Figure 4. Effect of temperature on conversion of acetic acid. Reaction conditions: P = 3 MPa, WHSV = 1.5 h−1, H2/feedstock = 400.
Figure 4. Effect of temperature on conversion of acetic acid. Reaction conditions: P = 3 MPa, WHSV = 1.5 h−1, H2/feedstock = 400.
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Scheme 1. Paths of HDO of acetic acid on Ni-Mo/Al2O3 catalyst.
Scheme 1. Paths of HDO of acetic acid on Ni-Mo/Al2O3 catalyst.
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The complex composition of crude oil results in different reactivity in HDO over Ni-MoAl2O3. Therefore, the main strategy to study the upgrade of pyrolysis crude oil was to investigate the model compounds (ethyl acetate, acetic acid, aldehyde, and ethanol) with a different functional group, and four simple model compounds with a different functional group were used to study HDO. Results are shown in Figure 5. The reactivity of the four model compounds was different in HDO, which increased in the following order: ethyl acetate < acetic acid < aldehyde < ethanol. The reactivity of ethyl acetate was lowest because its steric effect was the most outstanding among all the model compounds. The reactivity of the others was different for bond dissociation energy. The bond dissociation energy was greater, and the deoxygenation rate was slower.
Figure 5. Effect of functional group on conversion. Reaction conditions: T = 270 °C, WHSV = 2 h−1, H2/feedstock = 400, P = 4.0 MPa.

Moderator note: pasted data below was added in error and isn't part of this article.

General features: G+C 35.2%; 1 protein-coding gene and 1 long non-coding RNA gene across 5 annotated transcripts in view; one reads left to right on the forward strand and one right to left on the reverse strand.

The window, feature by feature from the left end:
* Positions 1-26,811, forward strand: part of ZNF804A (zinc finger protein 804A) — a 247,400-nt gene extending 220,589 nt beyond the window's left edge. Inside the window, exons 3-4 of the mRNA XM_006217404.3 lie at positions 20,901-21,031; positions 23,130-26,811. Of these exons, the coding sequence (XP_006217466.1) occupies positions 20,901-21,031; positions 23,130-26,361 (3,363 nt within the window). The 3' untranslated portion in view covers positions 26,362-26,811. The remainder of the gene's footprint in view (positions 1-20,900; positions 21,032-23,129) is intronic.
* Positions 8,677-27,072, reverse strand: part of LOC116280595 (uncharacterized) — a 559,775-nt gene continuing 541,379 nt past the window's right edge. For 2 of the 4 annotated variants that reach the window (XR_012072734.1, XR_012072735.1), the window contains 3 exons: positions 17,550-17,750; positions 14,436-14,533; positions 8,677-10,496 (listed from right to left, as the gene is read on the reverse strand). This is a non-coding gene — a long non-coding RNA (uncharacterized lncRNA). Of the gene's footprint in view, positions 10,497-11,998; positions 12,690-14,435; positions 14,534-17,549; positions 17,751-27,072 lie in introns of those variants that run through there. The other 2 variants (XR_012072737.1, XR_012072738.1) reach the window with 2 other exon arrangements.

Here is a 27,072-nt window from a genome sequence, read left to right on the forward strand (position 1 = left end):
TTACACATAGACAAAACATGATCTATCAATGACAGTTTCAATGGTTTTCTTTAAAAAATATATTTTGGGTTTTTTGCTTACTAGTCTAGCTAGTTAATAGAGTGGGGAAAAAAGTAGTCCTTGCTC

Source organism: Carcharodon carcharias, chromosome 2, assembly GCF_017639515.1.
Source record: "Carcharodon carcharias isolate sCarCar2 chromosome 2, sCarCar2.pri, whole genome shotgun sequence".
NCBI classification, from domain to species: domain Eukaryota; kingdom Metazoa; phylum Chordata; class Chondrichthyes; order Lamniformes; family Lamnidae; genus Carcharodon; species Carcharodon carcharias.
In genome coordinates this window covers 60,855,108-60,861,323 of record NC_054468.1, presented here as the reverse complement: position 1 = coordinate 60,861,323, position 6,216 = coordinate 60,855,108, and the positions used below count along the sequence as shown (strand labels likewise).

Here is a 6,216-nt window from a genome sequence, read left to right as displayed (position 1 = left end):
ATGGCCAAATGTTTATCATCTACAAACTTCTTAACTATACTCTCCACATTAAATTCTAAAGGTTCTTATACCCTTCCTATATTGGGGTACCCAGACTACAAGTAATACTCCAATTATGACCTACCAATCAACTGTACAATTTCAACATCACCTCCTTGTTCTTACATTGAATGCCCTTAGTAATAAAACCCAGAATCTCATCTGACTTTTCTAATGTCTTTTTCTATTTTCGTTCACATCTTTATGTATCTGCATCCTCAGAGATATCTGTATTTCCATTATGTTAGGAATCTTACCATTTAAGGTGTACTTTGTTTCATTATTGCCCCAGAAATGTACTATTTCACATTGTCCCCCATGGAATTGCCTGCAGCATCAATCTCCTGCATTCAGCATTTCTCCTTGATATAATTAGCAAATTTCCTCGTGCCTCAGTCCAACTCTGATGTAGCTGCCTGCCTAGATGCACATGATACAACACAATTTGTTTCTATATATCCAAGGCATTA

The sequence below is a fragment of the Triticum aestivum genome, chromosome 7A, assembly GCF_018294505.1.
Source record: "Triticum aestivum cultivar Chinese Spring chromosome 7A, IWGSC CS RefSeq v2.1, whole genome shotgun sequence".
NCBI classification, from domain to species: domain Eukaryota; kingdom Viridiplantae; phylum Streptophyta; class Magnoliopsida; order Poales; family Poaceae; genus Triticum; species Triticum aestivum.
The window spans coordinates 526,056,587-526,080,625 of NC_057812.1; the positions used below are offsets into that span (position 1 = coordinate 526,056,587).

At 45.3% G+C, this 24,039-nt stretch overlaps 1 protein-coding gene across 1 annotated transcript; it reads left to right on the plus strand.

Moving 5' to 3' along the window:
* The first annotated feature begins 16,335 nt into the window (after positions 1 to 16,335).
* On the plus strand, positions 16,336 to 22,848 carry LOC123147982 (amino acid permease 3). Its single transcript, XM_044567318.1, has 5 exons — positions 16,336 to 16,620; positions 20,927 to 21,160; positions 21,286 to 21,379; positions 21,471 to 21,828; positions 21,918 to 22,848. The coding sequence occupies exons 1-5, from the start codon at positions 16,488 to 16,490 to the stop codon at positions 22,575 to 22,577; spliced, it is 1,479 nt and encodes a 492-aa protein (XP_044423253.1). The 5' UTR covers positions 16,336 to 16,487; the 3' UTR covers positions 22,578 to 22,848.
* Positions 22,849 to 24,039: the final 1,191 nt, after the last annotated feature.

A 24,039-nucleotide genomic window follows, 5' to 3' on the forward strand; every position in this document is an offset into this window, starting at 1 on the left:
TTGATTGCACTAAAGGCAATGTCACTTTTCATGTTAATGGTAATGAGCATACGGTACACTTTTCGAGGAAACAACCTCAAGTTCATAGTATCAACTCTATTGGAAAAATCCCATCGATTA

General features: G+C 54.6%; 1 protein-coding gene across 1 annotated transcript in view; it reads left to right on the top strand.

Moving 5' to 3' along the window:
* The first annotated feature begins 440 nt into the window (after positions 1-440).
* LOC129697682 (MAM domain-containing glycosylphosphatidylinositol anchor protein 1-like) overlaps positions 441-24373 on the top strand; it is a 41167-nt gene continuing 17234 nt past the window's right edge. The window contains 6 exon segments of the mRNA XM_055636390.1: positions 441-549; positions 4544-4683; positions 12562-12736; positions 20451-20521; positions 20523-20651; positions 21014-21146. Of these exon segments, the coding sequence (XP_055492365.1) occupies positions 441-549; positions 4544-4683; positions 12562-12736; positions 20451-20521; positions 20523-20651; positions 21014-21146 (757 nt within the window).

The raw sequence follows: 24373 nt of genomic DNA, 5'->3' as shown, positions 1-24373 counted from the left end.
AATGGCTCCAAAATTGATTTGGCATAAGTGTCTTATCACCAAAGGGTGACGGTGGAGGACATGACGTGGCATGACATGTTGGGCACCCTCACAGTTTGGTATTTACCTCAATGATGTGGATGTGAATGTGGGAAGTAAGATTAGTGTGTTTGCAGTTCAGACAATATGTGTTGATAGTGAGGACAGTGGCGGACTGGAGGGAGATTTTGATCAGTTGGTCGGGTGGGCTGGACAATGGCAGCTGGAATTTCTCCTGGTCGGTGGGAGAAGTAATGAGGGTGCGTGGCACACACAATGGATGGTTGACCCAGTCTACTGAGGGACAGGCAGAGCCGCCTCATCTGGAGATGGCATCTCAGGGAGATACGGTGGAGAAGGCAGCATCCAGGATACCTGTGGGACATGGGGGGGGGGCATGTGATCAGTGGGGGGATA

Figure 5. Effect of functional group on conversion. Reaction conditions: T = 270 °C, WHSV = 2 h−1, H2/feedstock = 400, P = 4.0 MPa.
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Crude oil from the co-pyrolysis of the cotton straw/PP mixture contained diverse compounds with the same functional group and different chain lengths. Thus, it was important to study the effect of the chain length of the model compound with an identical functional group on HDO on the Ni-Mo/γ-Al2O3 catalyst. Five model compounds with an identical functional group but different chain lengths were investigated in order to know the effect of chain length on HDO. Results are shown in Figure 6. It was well known that the chain length of the organic compound affected HDO on the Ni-Mo/γ-Al2O3 catalyst. The rate of HDO decreased in the following order: acetic acid > propanoic acid > butyric acid > valeric acid > stearic acid, which depended on the size of R of R-COOH. R of carboxylic acid molecules was larger; steric hindrance was more outstanding, so the rate of HDO decreased with the increase of R.
Figure 6. Effect of chain length of model compounds with the same functional group on conversion. Reaction conditions: T = 270 °C, WHSV = 2 h−1, H2/feedstock = 400, P = 4.0 MPa.
Figure 6. Effect of chain length of model compounds with the same functional group on conversion. Reaction conditions: T = 270 °C, WHSV = 2 h−1, H2/feedstock = 400, P = 4.0 MPa.